From camping and fishing to house-boating or kayaking, take your pick from our top 10 things to do in the Riverland.
The Riverland is synonymous with outdoor Australian culture where memories are made on the of banks the picturesque Murray River. For 362 kilometres the river and its delicate ecosystem meanders from the New South Wales and Victorian borders into South Australia and down into the Indian Ocean. Here’s our guide to experiencing the best of the Murray River with our top 10 things to do in the Riverland.
1. houseboat along the murray river
It almost goes without saying, but one of the best ways to go with the flow, literally, is on a houseboat. From the vantage point and comfort of your house-with-a-rudder, dangle your legs overboard and do as the locals do: live your best life on the river. Self-driving a houseboat gives you the freedom to explore remote natural beauty and berth along the banks without a soul in sight. View houseboats for hire in the Riverland. Still very much on river-time, but with a splash of sophistication, The Frames Retreats are perched high along the river with each villa (there are three) offering private pools, views and space to enjoy the perks of river life in luxury.
2. Riverland produce and beverages
The Riverland is abundant in grains, fruits, vegetables, grapes and nuts. It’s famed for its citrus and is the third largest growing region in Australia. From oranges, grapefruits, tangelos, limes, mandarins and lemons to coffee and olive oil, taste the Flavours of the Riverland at a tasting café and provedore. Alternatively, purchase local, seasonal fruits from one of the region's many road-side fruit stalls like the colourful Aggies Fresh Fruit Stall. From the fertile soils of the Riverland, Twenty Third Street Distillery produce an innovative array of spirits using the local citrus and flora under the roof of Renmark’s century-old landmark. Stop in for a gin flight, blending class or distillery tour or be sure to check out the region's other food and drink options.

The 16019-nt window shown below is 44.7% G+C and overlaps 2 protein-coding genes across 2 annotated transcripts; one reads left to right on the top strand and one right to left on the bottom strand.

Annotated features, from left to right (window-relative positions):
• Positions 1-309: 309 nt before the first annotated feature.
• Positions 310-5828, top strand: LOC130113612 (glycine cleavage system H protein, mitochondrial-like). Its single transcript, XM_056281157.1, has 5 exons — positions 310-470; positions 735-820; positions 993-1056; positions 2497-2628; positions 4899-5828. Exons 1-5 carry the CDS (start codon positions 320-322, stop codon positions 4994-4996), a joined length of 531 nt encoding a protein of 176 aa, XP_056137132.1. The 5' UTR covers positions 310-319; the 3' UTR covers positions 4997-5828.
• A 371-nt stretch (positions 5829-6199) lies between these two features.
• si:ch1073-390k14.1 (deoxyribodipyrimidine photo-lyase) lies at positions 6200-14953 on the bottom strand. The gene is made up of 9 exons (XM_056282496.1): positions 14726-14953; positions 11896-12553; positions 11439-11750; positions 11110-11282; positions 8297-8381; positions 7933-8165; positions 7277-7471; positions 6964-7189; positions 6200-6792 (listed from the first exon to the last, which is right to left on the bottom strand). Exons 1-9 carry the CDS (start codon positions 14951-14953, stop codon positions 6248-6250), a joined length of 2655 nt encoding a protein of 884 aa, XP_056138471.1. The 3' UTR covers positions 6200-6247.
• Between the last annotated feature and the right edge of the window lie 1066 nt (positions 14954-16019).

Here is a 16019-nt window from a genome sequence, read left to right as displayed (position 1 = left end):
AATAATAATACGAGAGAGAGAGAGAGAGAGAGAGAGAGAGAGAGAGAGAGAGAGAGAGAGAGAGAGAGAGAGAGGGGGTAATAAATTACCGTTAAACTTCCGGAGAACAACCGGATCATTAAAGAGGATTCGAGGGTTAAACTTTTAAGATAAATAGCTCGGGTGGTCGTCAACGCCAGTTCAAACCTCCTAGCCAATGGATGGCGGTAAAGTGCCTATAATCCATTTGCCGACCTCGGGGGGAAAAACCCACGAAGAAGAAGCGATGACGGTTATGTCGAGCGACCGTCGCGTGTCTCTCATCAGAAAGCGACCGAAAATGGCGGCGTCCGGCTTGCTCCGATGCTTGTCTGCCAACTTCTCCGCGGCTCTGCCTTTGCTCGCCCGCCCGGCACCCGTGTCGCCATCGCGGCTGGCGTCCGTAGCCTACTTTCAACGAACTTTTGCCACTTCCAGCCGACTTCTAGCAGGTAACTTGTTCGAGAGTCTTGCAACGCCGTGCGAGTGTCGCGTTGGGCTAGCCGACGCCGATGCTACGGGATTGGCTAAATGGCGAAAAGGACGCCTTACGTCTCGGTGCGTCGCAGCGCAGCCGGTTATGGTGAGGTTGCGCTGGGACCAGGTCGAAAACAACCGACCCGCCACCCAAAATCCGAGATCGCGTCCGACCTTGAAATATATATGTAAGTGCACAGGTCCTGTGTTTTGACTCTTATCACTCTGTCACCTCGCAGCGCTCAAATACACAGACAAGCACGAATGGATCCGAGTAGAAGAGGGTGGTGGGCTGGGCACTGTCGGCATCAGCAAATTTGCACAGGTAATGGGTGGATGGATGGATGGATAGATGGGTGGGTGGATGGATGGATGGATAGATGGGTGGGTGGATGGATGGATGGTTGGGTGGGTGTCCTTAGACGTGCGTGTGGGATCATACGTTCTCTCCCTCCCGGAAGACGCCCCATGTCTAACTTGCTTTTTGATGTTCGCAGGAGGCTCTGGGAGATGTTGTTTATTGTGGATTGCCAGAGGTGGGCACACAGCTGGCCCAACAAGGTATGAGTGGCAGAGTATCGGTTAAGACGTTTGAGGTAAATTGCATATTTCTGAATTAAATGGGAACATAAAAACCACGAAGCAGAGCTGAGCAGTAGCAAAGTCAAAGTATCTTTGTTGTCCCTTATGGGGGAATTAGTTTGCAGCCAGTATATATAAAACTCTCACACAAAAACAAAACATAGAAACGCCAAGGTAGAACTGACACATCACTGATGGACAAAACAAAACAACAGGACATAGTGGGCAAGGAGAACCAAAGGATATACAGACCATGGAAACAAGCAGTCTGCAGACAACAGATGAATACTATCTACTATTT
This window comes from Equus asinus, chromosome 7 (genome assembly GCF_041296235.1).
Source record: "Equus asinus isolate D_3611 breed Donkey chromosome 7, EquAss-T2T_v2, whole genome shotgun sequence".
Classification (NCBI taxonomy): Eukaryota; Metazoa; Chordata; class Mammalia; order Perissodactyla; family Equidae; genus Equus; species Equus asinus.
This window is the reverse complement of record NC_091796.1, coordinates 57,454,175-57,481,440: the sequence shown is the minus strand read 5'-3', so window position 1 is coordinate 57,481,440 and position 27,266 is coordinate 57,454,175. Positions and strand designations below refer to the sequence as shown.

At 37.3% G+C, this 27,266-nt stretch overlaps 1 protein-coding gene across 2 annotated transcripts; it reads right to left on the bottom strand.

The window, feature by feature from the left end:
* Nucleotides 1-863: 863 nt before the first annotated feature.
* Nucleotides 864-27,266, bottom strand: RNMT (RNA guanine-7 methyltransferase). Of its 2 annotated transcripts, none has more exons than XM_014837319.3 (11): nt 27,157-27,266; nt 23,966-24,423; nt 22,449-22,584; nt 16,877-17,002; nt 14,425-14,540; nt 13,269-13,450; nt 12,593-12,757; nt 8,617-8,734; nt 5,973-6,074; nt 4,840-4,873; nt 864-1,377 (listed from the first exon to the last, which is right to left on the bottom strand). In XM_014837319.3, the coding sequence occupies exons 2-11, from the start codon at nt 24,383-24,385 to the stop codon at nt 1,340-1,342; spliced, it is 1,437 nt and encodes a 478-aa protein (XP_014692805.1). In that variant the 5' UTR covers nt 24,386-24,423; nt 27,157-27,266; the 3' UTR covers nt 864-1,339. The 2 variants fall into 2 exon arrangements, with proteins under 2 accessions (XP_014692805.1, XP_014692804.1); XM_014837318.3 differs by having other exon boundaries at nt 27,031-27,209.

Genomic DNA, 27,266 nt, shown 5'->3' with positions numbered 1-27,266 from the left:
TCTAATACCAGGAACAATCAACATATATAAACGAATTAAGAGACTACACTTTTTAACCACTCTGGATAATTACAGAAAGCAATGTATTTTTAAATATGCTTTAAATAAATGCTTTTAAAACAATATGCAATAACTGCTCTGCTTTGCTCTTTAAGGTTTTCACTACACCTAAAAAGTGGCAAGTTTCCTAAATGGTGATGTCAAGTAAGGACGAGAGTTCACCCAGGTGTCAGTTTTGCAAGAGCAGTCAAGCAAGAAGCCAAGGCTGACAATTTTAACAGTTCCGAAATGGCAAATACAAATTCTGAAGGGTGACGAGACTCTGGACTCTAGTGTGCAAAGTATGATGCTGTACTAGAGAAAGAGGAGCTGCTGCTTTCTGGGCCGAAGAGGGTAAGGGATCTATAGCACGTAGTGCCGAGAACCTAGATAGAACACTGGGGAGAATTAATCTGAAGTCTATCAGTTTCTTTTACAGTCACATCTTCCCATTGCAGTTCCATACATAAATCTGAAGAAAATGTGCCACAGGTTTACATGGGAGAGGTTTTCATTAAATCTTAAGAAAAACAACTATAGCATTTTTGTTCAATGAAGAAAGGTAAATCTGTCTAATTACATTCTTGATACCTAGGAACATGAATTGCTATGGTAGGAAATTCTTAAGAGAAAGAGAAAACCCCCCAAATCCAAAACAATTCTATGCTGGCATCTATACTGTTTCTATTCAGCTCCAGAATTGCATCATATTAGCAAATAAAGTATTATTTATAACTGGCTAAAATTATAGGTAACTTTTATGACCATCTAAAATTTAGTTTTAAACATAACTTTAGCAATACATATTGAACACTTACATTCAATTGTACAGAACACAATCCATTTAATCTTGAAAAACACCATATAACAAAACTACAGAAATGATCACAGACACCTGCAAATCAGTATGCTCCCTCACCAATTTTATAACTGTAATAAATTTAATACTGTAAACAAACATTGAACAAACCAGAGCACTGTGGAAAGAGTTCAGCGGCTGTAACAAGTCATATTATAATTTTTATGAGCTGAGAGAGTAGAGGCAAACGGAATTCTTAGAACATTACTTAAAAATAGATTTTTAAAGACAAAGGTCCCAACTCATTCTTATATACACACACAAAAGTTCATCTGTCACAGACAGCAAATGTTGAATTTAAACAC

3. stargazing in the riverland
Although only a two-hour drive to the Riverland from Adelaide, the night sky is one of the darkest and best places to see the stars. It’s a wholesome experience that people in bustling cities can only dream or read about, but with the fresh river air and accompanying birdsong, this late-night entertainment is a program highlight! View our guide to stargazing in South Australia for more information.
4. kayak or canoe the murray river
The Riverland is home to numerous backwaters, creeks and lagoons which are best explored by canoe or kayak. Weave your way into the narrow wetlands and take picnic supplies for a tranquil waterfront lunch where kangaroos, emus, koalas, goannas and birds will be your only company. For the intrepid, go on a self-guided 'canoe camping' expedition with Canoe Adventures to spend more time in nature learning about the river’s biodiversity.
5. bird watching
Birdsong is the beating heart of the Riverland thanks to its network of national parks and protected wetlands. The Murray River is blessed with a stunning variety of unique bird life with over 200 species in the area. For the serious twitcher, study the Waikerie Bird Watcher’s trail to know where to spot White-plumed Honeyeaters, Rainbow Bee-eaters, Fairy-Wren or Red-capped Robins, just to name a few. Banrock Station Wetlands has a boardwalk which offers brilliant viewing of bird hides situated along the way; a great way to see birdlife for those who are unlikely to travel the world on a quest to become a professional twitcher!